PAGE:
For me personally, and the way I shoot, I like the AFG. If you shoot with a thumb over grip, it's definitely worth trying out an AFG. I haven't tried some of the other options that are out there, so I can't say that it's the best, but it's good. At some point, I'm gonna pick up either a Spike's SAR or a DD Lite Rail, when that time comes, I'm gonna try out some of the hand stops that are out there, simply because they're smaller, lighter and more streamlined. Something like this:
LaRue Tactical HandStop and IndexClip Combo, 74 Total Piece Set | LaRue Tactical
But with the handguard that's currently on my rifle, the AFG is the only viable option. Some people who shoot thumb over run their rifles with no sort of grip or hand break/stop on their rifles, but I don't have the kind of muscle memory for that yet, so I like to have something to use as a, for lack of a better word, "place marker" on my handguard. That way I know my hand is on the exact same spot on the rifle every time.
In contrast to that, some people like to run vert grips, or do like you have done, and just grip the magwell, and that's cool. I've always said do what works best for you. Neither of these methods work for me, and I'll tell you why, then you can make your own decision.
The magwell grip is really popular with a lot of military guys I know. Using that grip style, you can probably swing the rifle a little faster, but in my experience I have way less control. I get a lot of over swing and sway.
For example, take a broomstick and grab it in the middle with both hands, with about 5 inches in between your hands, then have someone grab the broomstick and try to move it around. Then do the same thing, but leave about 18-20 inches in between, and have them do the same thing.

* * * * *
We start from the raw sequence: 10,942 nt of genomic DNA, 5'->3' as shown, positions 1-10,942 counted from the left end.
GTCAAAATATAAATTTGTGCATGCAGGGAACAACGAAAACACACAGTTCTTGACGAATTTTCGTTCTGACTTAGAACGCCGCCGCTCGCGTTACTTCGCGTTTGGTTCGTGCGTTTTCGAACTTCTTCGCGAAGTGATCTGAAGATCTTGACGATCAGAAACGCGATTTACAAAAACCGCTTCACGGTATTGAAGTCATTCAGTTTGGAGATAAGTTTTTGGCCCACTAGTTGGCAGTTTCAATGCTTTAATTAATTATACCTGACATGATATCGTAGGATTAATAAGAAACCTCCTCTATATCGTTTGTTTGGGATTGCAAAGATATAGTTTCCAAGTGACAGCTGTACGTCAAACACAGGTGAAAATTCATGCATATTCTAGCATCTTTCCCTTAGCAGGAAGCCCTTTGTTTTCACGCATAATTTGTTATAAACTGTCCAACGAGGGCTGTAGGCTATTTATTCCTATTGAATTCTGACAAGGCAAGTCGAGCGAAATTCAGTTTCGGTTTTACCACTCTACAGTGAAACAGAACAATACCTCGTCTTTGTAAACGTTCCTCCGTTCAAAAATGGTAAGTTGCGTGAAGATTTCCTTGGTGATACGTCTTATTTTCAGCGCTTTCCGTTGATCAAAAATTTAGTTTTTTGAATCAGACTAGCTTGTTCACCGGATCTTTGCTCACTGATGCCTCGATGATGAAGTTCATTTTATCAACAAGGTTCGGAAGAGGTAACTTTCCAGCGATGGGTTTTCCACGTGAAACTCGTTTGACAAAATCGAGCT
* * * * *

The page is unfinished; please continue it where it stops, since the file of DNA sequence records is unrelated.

I bet they were able to move it a lot more when your hands were close together. The same applies to the rifle. When you're swinging it, and you stop swinging, the momentum of the rifle can cause it to kind of shift in your grip, what I'm calling over swing. Plus with my hand so close together, I'm not able to point shoot very well. (More on this in a minute).
Vert grips look cool, but for me, that's about all they do. For me, they are uncomfortable and unwieldy. After shooting for a while, it starts to make my wrist cramp up. However, my biggest problem for me when using a vert grip, is it puts both of your hands below the bulk of the weight on the rifle, causing it to sway and can't bad when I'm swinging it, and it just feels like I have less control.
I like the thumb over grip for 2 main reasons. #1 It's very comfortable for me. #2 It's super stable.
Using the thumb over, I can shoot for hours and not have my wrist cramp up.
As far as stability goes, it can't be beaten in my opinion. Your hand is way out far on the barrel, so it really helps with reducing muzzle rise, and keeps the rifle from shifting in your grip when swinging, reducing over swing. It gets your hand up around and over where the bulk of the rifle weight is, keeping it from swaying in your grip. Lastly, since I've got my hands stretched out, with my support pointing straight at the target, I find point shooting much easier and much more accurate.
As always, experiment and draw your own conclusions. There is no right or wrong way to grip a rifle, there is only the way that works best for you.